We analyzed 136 baseline phenotypes in 112,338 individuals of British ancestry from the UK Biobank pilot study. A total of 822,111 SNP’s directly genotyped in this cohort were classified as either “archaic” or “non-archaic” on the bases of their inclusion in a previously published map of Neanderthal ancestry and their similarity to the Altai Neanderthal genome.39)Michael Dannemann, Janet Kelso, “The Contribution of Neanderthals to Phenotypic Variation in Modern Humans,” The American Journal of Human Genetics 101, Oct. 5, 2017, p. 580

This study revealed, “Individuals with blonde hair show higher Neanderthal ancestry as chr14:92, 767, 097-92, 801, 297… further archaic haplotypes on chromosomes 6 (chr6:45, 533, 261-45, 680, 205…) are both significantly associated with lighter skin color.”40)Michael Dannemann, Janet Kelso, “The Contribution of Neanderthals to Phenotypic Variation in Modern Humans,” The American Journal of Human Genetics 101, Oct. 5, 2017, p.585 “A Neanderthal haplotype… association with sun sensitivity… [and] an increased risk to keratosis.”41)Michael Dannemann, Janet Kelso, “The Contribution of Neanderthals to Phenotypic Variation in Modern Humans,” The American Journal of Human Genetics 101, Oct. 5, 2017, p.585 This supposedly even effects a persons sleep habits.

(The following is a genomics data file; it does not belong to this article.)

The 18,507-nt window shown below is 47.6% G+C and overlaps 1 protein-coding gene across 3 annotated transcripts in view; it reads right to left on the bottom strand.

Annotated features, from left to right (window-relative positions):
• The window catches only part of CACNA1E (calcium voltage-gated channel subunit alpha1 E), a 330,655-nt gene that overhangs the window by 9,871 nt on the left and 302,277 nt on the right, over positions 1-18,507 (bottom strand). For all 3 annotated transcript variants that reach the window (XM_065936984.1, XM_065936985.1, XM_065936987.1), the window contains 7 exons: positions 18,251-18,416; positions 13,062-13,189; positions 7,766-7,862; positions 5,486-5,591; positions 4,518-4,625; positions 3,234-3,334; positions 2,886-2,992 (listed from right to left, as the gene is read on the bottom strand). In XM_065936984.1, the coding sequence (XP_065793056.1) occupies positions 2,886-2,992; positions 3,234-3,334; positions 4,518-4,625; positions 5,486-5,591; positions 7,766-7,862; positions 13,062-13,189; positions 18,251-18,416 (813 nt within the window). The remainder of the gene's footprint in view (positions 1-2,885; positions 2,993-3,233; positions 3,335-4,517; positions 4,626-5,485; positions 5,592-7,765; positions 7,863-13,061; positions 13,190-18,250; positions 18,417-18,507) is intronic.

Archaic alleles… are associated with a preference for being an “evening person” and an increased tendency for daytime napping and narcolepsy, respectively.42)Michael Dannemann, Janet Kelso, “The Contribution of Neanderthals to Phenotypic Variation in Modern Humans,” The American Journal of Human Genetics 101, Oct. 5, 2017, p. 585

     Jack Cuozzo was the only creationist who had “penetrated the restricted zones of the hallowed halls of anthropology.”43)Jack Cuozzo, Buried Alive: The Startling Truth about Neanderthal Man, Master Books (Green Forest, AR: 1998), p. 83 He reported “I found out that some of the actual Neanderthal fossils did not look like they did in the textbooks.”44)Jack Cuozzo, Buried Alive: The Startling Truth about Neanderthal Man, Master Books (Green Forest, AR: 1998), p. 24 Cuozzo refered to Michael Day’s book Guide to Fossil Man (fourth Edition 1985) that has an illustration of the La Chapelle-aux-Saints depicting a “far forward of the actual jaw position the mandible protrudes … so they can maintain the prognathic mandibular hypothesis.”45)Jack Cuozzo, Buried Alive: The Startling Truth about Neanderthal Man, Master Books (Green Forest, AR: 1998), p. 274 He further noted, “Actually, the chin had started to disappear in The Neanderthal Centenary photograph in 1956., in the two illustrations by L. Pales. Plate V,… shows a chin in the original block of stone originally excavated in 1911 by H. Martin. So between 1911 and 1956 La Quina V lost part of its chin.”46)Jack Cuozzo, Buried Alive: The Startling Truth about Neanderthal Man, Master Books (Green Forest, AR: 1998), p. 42 Why is this disappearing chin relevant? Because, “Apes have no chins either.”47)Jack Cuozzo, Buried Alive: The Startling Truth about Neanderthal Man, Master Books (Green Forest, AR: 1998), p. 42  Couozo’s research had exposed that the scientists that were in charge of keeping the Neandertal skeletons were actually altering them to make their appearance fit the predisposed opinion of an ape-man anscestor.